Posts Tagged NCIC

OA policy of the Canadian Cancer Society Research Institute

On 01 February 2009, the Canadian Cancer Society integrated the operations of the National Cancer Institute of Canada (NCIC), creating the Canadian Cancer Society Research Institute. This new Institute has an Open access policy that is currently the same as the policy that was adopted on 01 August 2008 by the NCIC. (See: Another Canadian Access Policy, October 1, 2008).

Comment: The new Canadian Cancer Society Research Institute is supported by funds provided by the Canadian Cancer Society (CCS). The CCS is a national, community-based organization of volunteers. The NCIC was established in 1947 through a joint initiative of the CCS and what was then the federal Department of National Health and Welfare (now Health Canada). However, most of the funds used by the NCIC to support cancer research in Canada were donated to the CCS, or to the Terry Fox Foundation. Thus, the NCIC was quite different from the NCI, which is an agency of the federal government of the USA. In the past, this difference was a source of some misunderstanding, which the change in name should dispel.

Added February 28, 2009: A shorter link to this post is: This shorter link has been posted on the Twitter page for jimtill.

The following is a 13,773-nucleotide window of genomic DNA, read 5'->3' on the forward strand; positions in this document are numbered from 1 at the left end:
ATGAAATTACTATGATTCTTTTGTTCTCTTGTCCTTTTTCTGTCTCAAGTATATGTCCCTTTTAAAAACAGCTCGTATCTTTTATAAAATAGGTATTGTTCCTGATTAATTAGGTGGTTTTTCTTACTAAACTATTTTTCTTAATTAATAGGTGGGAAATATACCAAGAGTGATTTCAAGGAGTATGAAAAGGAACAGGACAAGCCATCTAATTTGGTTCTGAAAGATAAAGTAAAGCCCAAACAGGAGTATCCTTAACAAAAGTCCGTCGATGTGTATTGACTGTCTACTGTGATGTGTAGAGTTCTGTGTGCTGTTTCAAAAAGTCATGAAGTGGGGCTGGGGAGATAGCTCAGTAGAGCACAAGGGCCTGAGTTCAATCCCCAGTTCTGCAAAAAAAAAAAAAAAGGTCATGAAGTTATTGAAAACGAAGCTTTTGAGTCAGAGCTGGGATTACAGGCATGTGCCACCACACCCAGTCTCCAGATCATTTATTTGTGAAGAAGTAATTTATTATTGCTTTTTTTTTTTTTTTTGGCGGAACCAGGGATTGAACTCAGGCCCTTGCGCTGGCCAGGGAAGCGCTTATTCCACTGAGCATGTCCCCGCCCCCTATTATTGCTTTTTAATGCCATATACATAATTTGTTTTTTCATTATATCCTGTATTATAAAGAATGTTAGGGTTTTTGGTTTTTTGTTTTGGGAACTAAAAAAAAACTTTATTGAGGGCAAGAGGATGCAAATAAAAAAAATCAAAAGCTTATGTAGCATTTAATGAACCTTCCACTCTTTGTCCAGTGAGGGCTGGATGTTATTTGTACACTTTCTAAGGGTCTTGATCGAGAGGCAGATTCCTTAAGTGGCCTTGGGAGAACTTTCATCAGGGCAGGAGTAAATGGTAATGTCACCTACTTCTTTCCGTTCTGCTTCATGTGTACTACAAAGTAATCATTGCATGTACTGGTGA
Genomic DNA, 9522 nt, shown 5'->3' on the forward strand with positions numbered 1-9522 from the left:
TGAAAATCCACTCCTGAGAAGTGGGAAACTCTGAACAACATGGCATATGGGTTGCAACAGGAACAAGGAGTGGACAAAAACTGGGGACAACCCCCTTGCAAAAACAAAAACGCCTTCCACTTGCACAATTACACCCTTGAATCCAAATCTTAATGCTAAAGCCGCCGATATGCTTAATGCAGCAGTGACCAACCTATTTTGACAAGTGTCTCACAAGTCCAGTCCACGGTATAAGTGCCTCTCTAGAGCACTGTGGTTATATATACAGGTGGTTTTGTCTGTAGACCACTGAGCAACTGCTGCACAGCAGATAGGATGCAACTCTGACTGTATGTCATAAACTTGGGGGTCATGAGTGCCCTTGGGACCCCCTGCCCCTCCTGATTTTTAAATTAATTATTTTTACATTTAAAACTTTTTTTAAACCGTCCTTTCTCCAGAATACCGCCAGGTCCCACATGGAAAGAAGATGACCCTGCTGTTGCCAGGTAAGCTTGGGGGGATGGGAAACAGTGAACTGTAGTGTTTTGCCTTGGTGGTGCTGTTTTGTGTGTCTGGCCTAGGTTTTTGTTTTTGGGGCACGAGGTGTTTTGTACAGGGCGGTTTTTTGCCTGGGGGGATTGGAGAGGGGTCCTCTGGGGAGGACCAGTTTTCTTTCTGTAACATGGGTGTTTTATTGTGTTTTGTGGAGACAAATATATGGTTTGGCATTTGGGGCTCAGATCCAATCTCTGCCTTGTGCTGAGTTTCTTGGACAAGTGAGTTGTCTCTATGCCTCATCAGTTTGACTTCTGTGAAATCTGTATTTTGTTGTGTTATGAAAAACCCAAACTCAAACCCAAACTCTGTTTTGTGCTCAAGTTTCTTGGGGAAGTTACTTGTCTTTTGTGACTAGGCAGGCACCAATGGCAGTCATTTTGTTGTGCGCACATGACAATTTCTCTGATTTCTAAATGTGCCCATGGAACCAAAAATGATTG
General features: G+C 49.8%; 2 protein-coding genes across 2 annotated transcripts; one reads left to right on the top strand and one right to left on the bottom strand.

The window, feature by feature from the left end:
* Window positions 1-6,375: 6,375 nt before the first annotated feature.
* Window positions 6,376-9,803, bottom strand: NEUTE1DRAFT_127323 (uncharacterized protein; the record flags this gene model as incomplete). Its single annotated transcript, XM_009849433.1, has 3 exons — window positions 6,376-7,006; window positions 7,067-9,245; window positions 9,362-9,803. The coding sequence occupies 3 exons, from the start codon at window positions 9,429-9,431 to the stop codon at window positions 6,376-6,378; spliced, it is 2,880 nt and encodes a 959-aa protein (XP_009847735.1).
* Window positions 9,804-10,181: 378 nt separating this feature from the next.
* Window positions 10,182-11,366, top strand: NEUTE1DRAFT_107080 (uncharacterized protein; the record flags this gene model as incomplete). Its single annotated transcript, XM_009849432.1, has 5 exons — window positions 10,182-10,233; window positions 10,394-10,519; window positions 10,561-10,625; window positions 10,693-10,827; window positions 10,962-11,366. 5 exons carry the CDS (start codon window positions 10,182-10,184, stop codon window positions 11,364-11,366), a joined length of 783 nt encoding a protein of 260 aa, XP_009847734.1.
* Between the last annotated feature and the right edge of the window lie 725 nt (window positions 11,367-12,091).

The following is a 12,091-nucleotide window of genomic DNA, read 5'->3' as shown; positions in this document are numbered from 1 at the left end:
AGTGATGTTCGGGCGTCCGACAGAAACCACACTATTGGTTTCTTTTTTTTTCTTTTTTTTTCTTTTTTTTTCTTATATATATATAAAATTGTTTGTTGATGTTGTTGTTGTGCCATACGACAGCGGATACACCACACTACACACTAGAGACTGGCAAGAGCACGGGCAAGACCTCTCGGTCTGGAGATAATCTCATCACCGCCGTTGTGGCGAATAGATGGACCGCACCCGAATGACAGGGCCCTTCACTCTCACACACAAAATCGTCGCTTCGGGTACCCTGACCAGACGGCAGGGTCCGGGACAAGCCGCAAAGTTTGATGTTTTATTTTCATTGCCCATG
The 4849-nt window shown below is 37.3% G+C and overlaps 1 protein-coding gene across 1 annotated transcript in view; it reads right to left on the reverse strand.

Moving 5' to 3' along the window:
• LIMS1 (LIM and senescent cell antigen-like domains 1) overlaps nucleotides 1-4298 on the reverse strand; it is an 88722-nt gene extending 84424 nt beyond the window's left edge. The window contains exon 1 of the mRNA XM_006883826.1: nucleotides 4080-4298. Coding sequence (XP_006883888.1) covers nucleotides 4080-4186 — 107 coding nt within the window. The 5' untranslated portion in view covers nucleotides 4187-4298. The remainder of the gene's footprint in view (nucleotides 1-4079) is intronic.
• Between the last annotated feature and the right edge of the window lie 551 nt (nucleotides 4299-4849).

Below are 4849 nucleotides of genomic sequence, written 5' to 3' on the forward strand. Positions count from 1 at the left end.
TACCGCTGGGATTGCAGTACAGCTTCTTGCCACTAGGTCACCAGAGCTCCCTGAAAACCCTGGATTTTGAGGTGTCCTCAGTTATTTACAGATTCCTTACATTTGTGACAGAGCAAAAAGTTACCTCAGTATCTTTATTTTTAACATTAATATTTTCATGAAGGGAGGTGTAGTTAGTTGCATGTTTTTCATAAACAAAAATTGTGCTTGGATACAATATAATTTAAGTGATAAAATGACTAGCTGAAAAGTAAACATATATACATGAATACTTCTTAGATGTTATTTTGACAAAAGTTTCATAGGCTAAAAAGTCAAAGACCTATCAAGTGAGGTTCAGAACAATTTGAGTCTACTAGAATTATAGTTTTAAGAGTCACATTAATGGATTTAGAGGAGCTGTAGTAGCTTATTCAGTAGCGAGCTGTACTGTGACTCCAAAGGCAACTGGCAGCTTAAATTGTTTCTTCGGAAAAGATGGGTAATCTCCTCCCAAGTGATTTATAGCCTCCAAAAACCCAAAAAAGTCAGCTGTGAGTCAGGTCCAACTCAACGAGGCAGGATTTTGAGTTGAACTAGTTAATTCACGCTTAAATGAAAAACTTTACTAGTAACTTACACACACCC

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Another Canadian access policy

The National Cancer Institute of Canada (NCIC) supports cancer research in Canada using funds raised by the Canadian Cancer Society and the Terry Fox Foundation. The NCIC now has an Open access policy.  (Version dated 01 August 2008 archived by WebCite® at: Excerpts:

Effective July 2009, all researchers supported in whole or in part through the NCIC are required to make their published results of NCIC supported work publicly available. Researchers are encouraged to make their work publicly available as soon as possible, but must do so no later than six months after the final publication date.


As part of this policy, the NCIC will provide support for any charges levied by publishers that are required to comply with this open access process. Such charges may be included as legitimate research expenses (fully justified as with all other expenses) in the budget of a research grant submission.

See also: Open access policy FAQs. (Version dated 01 August 2008 archived by WebCite® at: Excerpt:

9. What if a journal is compliant with open access, but does not allow the paper to be made freely available until 12 months after publication?
Researchers are able to submit their work to a journal that does not support public availability within six months of the publication date. The NCIC does not wish to compromise the ability of researchers to publish in high-impact journals. However, researchers must inform the NCIC of this limitation and the paper must be made freely available as soon as possible. Please email when this issue arises for monitoring purposes. Like other agencies, the NCIC is applying pressure to non-compliant journals to allow for public availability within six months.

Comment: The NCIC policy is similar to the Policy on Access to Research Outputs of the Canadian Institutes of Health Research (CIHR).

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